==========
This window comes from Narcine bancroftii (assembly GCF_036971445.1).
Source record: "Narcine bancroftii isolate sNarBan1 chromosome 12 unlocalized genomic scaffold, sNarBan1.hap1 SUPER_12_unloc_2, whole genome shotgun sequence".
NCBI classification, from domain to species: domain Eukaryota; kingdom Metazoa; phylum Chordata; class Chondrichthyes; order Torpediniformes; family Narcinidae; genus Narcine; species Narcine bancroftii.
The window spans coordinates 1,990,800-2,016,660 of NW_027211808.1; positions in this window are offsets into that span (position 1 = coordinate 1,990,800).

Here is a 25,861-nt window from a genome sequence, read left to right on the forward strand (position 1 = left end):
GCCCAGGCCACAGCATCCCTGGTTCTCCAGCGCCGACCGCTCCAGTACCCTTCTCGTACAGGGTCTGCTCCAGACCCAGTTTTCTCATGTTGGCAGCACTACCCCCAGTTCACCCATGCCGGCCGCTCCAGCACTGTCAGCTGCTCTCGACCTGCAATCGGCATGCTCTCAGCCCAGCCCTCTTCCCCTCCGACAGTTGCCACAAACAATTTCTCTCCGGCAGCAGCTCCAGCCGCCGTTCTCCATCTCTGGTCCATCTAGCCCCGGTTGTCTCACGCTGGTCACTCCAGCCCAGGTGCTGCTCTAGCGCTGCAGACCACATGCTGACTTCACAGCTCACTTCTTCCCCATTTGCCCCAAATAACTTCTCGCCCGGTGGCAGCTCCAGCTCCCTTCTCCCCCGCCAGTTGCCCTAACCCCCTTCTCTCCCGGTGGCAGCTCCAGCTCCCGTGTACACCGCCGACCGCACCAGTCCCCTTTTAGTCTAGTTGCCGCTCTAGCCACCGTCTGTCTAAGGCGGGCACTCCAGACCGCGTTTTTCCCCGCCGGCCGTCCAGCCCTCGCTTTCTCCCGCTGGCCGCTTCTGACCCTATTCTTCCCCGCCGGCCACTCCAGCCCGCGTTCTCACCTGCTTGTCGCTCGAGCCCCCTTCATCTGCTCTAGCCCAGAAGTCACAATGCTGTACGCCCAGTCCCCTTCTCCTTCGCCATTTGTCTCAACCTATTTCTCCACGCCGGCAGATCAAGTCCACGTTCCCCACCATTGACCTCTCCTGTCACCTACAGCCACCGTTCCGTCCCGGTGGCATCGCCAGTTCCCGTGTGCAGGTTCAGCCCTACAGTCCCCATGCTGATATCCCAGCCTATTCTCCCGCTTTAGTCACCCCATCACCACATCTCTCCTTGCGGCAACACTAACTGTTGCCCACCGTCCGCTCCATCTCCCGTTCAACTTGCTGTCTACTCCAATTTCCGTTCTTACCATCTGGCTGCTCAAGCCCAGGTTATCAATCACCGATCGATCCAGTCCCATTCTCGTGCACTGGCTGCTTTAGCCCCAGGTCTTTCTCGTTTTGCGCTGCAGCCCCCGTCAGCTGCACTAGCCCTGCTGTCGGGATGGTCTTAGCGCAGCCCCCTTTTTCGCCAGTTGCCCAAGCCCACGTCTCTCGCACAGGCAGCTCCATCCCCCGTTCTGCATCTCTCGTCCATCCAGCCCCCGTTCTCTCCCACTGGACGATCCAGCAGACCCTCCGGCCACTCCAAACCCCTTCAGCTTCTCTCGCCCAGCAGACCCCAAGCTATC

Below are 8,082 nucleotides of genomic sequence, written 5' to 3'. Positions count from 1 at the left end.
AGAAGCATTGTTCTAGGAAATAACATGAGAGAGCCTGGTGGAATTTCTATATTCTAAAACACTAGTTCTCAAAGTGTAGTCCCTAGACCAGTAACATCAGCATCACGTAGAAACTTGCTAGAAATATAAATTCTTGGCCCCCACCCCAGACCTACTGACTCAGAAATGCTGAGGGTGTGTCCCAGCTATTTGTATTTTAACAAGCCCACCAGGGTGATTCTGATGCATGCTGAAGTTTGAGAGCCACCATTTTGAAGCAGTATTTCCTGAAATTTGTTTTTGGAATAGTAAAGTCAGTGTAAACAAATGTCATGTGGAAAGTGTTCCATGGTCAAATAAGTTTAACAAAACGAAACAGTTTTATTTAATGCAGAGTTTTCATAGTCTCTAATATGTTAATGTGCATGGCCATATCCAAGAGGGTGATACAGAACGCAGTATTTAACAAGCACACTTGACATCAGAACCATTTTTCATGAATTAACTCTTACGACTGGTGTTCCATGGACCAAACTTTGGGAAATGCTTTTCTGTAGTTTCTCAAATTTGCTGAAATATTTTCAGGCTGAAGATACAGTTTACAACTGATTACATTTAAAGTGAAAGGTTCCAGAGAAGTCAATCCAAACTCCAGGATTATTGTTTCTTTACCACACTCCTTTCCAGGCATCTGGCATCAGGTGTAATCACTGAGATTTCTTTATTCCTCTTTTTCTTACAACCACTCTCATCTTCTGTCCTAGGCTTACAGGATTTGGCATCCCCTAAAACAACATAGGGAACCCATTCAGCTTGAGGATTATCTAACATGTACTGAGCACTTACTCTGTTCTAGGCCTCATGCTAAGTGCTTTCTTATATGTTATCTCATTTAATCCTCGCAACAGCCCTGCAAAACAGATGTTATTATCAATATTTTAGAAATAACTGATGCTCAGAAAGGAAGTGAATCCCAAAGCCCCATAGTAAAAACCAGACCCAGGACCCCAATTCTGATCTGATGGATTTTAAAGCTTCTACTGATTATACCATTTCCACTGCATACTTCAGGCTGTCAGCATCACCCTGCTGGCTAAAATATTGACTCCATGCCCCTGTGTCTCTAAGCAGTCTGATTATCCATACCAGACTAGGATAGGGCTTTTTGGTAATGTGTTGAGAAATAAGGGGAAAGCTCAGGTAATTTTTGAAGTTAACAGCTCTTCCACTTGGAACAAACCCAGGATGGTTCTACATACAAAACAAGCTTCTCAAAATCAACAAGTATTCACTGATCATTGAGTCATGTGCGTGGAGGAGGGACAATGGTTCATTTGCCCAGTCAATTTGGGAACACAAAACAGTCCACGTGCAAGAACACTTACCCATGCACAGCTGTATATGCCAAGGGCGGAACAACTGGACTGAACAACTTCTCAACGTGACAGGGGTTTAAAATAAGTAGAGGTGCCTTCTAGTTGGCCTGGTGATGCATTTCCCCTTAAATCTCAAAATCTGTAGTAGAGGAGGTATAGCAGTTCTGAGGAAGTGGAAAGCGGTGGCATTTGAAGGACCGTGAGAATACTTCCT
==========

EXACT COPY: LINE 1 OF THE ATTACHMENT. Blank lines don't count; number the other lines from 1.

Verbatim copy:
This window comes from Narcine bancroftii (assembly GCF_036971445.1).